Knopick v. Breedlove et al
MEMORANDUM OPINION AND ORDER. 73 Motion to Dismiss filed by Michael Breedlove and Jodi Breedlove DENIED as set forth. Signed by Honorable P. K. Holmes, III on January 2, 2014. (jas)
IN THE UNITED STATES DISTRICT COURT
WESTERN DISTRICT OF ARKANSAS
Case No. 3:11-cv-03010
MICHAEL BREEDLOVE; JODI BREEDLOVE;
SHERIFF ROGER VICKERS;
DEPUTY SHERIFF GEORGE CALDERIA; and
MARION COUNTY, ARKANSAS
MEMORANDUM OPINION AND ORDER
Now pending before the Court are Defendants Michael and Jodi Breedlove’s motion to
dismiss (Doc. 73) and brief in support (Doc. 74) and Plaintiff Nicholas Knopick’s response in
opposition (Doc. 75). The Breedloves filed both an answer and motion to dismiss 43 days after the
amended complaint was filed. The Court observes that although the motion appears to have been
untimely filed pursuant to Federal Rule of Civil Procedure 12(b), the basis for the motion is that the
Court lacks subject matter jurisdiction over the claim pending against the Breedloves. The Supreme
Court has ruled that a party may object to a federal court’s lack of subject matter jurisdiction “at any
time in the same civil action.” Kontrick v. Ryan, 540 U.S. 443, 455 (2004). Therefore, for the
purpose of evaluating the motion to dismiss, the Court will disregard the issue of timeliness and
evaluate the motion on the merits.
The Breedloves’ sole argument in support of their motion to dismiss is that there is no proper
basis for the Court’s exercise of supplemental jurisdiction over the common-law claim of conversion
asserted against them in this lawsuit. The amended complaint, filed on October 29, 2013, stated one
federal cause of action against Sheriff Roger Vickers, Deputy Sheriff George Calderia, and Marion
County, Arkansas, for alleged violations of Knopick’s constitutional rights arising under 42 U.S.C.
§ 1983, and one common-law cause of action for conversion against Michael and Jodi Breedlove.
This Court has original jurisdiction over the § 1983 claim pursuant to 28 U.S.C. § 1331. The Court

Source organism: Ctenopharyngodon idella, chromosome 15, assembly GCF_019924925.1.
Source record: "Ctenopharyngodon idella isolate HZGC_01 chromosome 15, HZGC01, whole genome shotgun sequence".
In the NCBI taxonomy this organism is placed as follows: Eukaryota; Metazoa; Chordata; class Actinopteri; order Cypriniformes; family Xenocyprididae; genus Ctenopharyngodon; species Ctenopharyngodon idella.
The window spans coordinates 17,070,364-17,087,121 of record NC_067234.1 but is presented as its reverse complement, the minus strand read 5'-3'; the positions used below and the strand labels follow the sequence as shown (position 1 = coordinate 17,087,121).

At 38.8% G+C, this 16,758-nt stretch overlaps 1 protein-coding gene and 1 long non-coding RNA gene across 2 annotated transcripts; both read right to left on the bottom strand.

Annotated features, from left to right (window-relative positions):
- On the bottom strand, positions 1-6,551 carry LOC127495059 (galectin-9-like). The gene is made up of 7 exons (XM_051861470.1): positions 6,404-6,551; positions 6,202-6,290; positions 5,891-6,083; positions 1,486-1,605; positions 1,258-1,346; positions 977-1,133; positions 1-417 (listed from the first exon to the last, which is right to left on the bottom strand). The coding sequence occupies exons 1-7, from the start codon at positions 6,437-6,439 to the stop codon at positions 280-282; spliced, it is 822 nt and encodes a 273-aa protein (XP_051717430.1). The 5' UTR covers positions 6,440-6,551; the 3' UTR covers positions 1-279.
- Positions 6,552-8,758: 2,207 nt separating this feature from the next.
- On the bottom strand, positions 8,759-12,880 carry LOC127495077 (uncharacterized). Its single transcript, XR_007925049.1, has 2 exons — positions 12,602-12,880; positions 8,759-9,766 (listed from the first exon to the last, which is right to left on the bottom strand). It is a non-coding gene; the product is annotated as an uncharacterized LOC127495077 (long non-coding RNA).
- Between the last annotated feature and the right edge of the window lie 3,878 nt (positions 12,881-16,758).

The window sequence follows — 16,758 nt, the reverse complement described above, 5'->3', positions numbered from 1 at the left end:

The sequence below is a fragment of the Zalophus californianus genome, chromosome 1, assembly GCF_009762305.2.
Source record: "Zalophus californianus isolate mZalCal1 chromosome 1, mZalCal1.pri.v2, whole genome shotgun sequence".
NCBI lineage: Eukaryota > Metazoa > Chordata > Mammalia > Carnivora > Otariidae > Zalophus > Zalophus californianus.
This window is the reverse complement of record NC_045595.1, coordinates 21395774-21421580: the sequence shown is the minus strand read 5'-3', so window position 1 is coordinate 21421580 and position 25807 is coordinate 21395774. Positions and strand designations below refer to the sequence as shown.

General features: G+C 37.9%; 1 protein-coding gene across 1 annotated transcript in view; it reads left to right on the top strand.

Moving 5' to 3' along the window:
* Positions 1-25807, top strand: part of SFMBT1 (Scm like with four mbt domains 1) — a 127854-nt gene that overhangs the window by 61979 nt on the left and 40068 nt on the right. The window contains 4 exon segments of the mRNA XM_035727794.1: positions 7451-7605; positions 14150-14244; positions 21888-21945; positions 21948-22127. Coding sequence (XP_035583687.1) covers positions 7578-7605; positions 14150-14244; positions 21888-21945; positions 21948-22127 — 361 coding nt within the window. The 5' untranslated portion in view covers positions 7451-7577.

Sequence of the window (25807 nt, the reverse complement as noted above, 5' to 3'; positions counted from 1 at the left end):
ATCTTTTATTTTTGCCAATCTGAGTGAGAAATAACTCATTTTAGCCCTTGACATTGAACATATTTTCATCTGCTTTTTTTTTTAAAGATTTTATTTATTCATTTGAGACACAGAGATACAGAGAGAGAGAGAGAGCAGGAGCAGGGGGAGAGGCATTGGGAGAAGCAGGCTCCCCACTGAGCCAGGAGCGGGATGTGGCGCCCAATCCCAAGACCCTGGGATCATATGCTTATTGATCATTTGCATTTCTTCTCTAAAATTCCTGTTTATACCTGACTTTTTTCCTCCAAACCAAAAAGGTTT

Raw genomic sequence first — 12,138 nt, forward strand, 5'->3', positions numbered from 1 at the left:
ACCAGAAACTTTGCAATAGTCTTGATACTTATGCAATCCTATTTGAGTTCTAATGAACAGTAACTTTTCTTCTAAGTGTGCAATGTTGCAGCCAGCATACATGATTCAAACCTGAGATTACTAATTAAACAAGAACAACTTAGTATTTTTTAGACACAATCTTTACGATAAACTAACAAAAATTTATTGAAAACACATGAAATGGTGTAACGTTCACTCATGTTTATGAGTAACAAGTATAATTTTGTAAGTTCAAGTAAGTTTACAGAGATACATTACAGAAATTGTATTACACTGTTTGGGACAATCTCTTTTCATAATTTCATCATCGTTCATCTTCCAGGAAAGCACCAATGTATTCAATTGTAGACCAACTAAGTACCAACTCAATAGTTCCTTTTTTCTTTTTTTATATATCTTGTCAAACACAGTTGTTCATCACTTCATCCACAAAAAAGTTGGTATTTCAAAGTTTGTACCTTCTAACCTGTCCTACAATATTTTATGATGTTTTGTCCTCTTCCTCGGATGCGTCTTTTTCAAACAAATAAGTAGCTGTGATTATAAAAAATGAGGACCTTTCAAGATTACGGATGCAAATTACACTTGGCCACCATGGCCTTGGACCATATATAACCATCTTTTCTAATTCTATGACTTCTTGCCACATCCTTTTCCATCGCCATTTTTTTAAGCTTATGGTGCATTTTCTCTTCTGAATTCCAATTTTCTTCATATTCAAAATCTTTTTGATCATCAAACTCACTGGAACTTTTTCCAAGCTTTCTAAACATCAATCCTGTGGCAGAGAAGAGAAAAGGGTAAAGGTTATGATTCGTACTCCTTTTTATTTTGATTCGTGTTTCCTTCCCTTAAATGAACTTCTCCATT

also has jurisdiction over the common-law claim pursuant to 28 U.S.C. § 1367(a), which states that
a district court “shall have supplemental jurisdiction over all other claims that are so related to
claims in the action within [the Court’s] original jurisdiction that they form part of the same case or
controversy under Article III of the Unites States Constitution.” (emphasis added).
The word “shall” in the statutory language of § 1367(a) has been interpreted by the Eighth
Circuit to mean that a district court’s exercise of supplemental jurisdiction is mandatory in the
absence of certain enumerated exceptions. See McLaurin v. Prater, 30 F.3d 982, 985 (8th Cir. 1994)
(“[T]he accepted import of the term [“shall”] is that federal courts must accept and cannot reject
jurisdiction in such cases.”). The rule is that in a non-diversity case, a federal court may only decline
to exercise supplemental jurisdiction over a pendent claim if “(1) it raises a novel or complex issue
of state law, (2) the claim substantially predominates over the claim or claims over which the district
court has original jurisdiction, (3) the district court has dismissed all claims over which it has
original jurisdiction, or (4) in exceptional circumstances, there are other compelling reasons for
declining jurisdiction.” 28 U.S.C. § 1367(c).
In the case at bar, none of the four exceptions are present, as the conversion claim at issue
does not present a novel or complex issue of law and does not predominate over the pending federal
claim, and there are no other compelling reasons to decline jurisdiction. Moreover, this case is one
of the oldest on the Court’s docket, as it has been pending since February 7, 2011. The case was
administratively stayed twice due to issues relating to the Breedloves’ bankruptcy. In turn, the
administrative stays prompted the continuance of the trial date on three separate occasions. The
current trial date is now April 28, 2014. Considering the extensive motions practice of the parties,
the Court’s familiarity with the legal and factual issues in this case, and the Breedloves’ central role
in the facts as described in the amended complaint, there is no justification for dismissing the
Breedloves from the lawsuit at this late stage in the proceedings, and the interests of justice,
efficiency, and judicial economy are best served by adjudicating all claims in this matter in a single
trial setting. Defendants Michael and Jodi Breedlove’s motion to dismiss (Doc. 73) is therefore
IT IS SO ORDERED this 2nd day of January, 2014.
/s/P. K. Holmes, III
P.K. HOLMES, III
CHIEF U.S. DISTRICT JUDGE
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